Happy days are here again. Mostly
It won’t all be plain sailing, but the spending data points to a couple of good years for economies on both sides of the Tasman.
- Capital expenditure by businesses in both NZ and Australia is strong.
- There’s a definite “build back better” sustainability sentiment in the private sector.
- Business that spent on new equipment and streamlined processes during COVID lockdowns are set to reap productivity rewards.
Is there an economic recovery underway? There sure is.
It’s not a replay of the very strong rebound out of COVID’s first wave in 2020, but that’s partly because the post-Delta downswing in 2021 wasn’t as bad as the initial COVID hit, so there was less damage to recover from. Even so, it’s still going to be pretty good.
You probably won’t be far off if you reckon the Australian economy ends up growing by 3.5% a year in both 2021 and 2022, and New Zealand by something like 4.0% a year. There’s a bunch of factors driving it. Vaccination, natch. People are getting more comfortable as life is becoming more normal and we move on from drastic lock ’em down restrictions. Then there’s the lifting of the restrictions themselves.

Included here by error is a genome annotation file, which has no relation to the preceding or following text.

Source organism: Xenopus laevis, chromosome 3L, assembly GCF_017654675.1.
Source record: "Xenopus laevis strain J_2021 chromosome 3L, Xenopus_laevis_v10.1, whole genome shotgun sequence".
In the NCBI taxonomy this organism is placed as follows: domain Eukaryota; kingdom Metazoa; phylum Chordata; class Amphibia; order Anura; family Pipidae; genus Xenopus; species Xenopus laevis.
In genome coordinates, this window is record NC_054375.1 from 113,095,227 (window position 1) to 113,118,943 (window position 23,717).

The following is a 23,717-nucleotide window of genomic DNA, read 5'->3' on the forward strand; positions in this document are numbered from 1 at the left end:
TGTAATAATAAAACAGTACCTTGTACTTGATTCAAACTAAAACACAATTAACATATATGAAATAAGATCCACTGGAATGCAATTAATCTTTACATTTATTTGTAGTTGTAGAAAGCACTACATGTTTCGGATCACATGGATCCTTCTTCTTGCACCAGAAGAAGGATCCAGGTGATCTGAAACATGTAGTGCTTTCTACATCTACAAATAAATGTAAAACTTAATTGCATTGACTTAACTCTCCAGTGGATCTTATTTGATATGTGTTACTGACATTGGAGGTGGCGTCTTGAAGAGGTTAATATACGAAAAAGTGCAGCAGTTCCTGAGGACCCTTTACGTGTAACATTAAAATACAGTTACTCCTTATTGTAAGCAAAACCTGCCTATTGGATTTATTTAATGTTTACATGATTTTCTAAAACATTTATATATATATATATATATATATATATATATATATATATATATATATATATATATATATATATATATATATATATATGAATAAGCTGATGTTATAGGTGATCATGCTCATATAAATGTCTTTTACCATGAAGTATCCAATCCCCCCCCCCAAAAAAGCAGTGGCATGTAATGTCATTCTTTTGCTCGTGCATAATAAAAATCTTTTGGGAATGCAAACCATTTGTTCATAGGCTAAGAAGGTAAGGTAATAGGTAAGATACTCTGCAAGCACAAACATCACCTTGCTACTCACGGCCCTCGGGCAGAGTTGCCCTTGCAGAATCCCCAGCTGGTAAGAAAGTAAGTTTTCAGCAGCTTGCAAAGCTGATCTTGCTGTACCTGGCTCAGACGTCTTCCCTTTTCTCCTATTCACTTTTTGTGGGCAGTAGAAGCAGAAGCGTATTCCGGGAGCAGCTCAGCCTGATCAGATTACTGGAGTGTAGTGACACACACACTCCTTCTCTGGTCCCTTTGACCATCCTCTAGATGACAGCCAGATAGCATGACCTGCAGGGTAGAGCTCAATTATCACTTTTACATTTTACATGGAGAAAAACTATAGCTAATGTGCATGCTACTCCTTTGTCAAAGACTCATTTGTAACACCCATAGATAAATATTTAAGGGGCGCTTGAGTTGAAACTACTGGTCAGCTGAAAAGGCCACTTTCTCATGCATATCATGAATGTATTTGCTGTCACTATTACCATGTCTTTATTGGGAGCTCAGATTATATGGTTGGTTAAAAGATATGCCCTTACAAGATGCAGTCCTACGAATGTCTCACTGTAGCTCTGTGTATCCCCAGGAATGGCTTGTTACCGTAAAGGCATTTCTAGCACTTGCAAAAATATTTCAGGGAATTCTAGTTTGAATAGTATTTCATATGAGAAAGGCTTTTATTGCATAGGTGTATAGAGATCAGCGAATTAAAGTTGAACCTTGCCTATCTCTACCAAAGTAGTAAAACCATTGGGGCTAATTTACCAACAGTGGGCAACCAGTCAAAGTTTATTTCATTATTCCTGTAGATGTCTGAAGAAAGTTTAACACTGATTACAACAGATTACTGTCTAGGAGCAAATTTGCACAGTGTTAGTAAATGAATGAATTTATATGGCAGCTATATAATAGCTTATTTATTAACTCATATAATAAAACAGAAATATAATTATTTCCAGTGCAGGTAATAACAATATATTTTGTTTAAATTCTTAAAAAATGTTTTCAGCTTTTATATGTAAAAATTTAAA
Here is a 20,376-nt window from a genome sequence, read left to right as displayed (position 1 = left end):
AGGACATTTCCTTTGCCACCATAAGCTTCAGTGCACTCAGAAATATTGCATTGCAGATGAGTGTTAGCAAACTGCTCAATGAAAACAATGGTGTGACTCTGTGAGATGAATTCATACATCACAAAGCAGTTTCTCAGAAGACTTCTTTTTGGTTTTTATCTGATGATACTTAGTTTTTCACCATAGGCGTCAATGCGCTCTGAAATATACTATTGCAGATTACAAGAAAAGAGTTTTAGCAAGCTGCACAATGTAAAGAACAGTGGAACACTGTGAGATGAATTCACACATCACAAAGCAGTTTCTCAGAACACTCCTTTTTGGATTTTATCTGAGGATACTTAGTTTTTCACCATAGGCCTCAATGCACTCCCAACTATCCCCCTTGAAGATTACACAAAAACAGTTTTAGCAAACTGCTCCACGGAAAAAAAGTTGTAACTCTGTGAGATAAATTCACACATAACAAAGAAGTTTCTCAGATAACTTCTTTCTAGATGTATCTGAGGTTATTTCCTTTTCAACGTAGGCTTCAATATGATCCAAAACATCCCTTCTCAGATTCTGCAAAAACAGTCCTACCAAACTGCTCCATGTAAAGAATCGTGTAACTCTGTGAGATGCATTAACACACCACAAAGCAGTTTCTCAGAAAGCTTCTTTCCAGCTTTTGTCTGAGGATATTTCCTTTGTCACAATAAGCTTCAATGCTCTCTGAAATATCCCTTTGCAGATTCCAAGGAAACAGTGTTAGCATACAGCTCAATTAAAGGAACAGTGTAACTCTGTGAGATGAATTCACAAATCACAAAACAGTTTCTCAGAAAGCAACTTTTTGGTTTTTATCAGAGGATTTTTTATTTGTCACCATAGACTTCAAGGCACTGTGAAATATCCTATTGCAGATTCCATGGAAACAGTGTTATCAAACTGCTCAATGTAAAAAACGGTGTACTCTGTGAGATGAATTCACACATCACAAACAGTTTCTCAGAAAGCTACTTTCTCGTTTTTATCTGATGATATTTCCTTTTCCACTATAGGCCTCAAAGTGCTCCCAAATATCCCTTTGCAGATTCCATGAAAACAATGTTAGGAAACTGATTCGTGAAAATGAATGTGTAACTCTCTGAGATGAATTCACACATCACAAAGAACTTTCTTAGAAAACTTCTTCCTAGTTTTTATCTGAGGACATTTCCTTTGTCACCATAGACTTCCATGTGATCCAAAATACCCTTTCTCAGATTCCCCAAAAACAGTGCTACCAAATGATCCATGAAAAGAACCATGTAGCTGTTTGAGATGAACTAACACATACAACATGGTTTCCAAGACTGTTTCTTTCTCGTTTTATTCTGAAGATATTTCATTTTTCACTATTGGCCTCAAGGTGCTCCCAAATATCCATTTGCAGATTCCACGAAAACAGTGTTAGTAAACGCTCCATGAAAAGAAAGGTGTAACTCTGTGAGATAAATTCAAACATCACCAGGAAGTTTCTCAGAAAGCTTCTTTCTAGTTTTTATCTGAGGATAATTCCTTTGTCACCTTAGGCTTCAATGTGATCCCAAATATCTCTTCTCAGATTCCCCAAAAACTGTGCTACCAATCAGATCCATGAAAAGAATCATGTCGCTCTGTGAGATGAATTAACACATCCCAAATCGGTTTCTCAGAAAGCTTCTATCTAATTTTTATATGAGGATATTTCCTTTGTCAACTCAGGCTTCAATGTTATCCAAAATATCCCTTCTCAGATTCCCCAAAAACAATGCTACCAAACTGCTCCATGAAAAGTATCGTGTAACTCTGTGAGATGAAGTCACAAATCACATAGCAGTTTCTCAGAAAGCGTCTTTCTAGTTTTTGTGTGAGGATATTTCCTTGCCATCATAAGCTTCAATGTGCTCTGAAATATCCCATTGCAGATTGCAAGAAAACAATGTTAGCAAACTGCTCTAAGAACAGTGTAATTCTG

There are backlogs to be cleared. “We’re playing COVID catch-up,” as my dentist put it, explaining why you can’t get an appointment with the dental nurse for months. There’s pent-up demand as people spend the money they accumulated but couldn’t spend during lockdown.
Monetary and fiscal policy have been highly supportive. And no immigration has helped turn the local labour market hot, hot, hot.
Business is spending up
There’s also a highly encouraging detail in the economic data. Companies are spending up big on new plant and equipment. In Australia, the September Survey of New Capital Expenditure by the Australian Bureau of Statistics showed that actual spending was up by a strong 12.9% on a year earlier, and planned spending was even stronger, with an expected capex increase of 19.7% for 2021-22.